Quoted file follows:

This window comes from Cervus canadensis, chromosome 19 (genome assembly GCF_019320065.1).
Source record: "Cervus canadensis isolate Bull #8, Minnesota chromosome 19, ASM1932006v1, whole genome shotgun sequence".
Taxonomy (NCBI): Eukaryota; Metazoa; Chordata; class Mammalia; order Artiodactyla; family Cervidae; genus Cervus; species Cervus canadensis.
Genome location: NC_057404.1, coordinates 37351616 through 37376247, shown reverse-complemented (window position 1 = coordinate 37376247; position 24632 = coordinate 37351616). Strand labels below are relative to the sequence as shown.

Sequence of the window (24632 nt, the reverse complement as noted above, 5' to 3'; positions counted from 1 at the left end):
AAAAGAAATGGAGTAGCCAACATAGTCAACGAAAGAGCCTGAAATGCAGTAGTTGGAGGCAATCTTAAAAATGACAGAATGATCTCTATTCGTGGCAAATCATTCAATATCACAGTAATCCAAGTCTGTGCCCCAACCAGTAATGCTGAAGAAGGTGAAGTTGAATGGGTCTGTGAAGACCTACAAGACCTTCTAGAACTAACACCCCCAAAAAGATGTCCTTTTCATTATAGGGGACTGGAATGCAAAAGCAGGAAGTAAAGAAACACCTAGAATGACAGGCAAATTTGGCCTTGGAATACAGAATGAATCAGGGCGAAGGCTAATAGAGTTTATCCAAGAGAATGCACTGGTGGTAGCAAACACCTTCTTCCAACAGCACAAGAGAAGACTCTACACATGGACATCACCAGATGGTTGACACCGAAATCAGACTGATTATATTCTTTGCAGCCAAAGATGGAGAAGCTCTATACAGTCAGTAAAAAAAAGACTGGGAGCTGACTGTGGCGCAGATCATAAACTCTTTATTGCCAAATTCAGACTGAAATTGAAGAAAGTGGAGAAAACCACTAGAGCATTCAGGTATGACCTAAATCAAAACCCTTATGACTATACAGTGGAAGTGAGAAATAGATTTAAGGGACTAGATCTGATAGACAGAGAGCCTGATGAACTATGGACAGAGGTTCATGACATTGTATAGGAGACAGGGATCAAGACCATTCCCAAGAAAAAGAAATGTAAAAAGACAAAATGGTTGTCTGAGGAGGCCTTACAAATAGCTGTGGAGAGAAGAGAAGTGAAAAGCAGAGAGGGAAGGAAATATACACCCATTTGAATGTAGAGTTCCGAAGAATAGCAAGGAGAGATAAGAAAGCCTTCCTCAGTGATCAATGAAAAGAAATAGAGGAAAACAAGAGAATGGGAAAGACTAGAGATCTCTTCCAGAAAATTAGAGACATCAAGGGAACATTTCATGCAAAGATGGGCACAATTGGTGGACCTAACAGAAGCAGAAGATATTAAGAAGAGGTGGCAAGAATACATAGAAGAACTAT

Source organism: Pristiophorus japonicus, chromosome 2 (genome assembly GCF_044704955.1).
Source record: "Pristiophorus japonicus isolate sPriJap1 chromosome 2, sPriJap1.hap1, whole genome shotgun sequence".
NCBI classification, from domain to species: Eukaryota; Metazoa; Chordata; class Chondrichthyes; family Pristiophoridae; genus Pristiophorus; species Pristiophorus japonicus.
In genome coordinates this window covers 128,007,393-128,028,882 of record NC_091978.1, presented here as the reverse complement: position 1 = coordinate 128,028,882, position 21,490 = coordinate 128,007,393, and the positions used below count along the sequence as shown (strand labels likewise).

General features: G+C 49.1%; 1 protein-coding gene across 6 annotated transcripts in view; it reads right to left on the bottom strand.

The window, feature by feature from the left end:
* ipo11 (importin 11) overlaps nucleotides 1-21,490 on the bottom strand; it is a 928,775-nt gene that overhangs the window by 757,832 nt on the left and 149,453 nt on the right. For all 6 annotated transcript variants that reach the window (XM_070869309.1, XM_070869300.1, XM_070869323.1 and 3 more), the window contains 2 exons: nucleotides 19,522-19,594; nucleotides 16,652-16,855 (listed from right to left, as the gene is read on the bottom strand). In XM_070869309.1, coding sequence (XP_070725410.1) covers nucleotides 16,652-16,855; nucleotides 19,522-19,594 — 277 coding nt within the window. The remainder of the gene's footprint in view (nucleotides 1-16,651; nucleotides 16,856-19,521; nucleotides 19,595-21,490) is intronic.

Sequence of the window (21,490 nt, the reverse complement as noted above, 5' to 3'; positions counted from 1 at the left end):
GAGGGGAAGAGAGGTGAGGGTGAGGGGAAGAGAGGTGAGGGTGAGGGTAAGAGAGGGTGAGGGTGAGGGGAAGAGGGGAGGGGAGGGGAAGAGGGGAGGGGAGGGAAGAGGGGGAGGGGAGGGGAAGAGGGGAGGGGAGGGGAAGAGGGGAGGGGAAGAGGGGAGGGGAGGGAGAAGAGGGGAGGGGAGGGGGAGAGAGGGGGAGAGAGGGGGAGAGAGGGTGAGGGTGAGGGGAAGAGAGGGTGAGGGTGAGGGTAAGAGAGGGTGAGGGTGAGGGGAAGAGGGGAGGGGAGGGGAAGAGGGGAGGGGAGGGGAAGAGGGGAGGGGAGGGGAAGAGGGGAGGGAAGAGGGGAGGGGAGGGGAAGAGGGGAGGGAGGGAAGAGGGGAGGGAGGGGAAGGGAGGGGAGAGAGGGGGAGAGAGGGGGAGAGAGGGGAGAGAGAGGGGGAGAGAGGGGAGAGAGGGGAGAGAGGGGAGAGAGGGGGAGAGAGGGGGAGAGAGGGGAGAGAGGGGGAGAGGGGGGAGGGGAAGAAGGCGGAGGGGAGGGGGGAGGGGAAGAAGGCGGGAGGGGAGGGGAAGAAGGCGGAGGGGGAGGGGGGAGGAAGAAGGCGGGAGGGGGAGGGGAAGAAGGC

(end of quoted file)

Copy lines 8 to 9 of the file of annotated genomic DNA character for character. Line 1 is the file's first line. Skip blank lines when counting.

Source record: "Pristiophorus japonicus isolate sPriJap1 chromosome 2, sPriJap1.hap1, whole genome shotgun sequence".
NCBI classification, from domain to species: Eukaryota; Metazoa; Chordata; class Chondrichthyes; family Pristiophoridae; genus Pristiophorus; species Pristiophorus japonicus.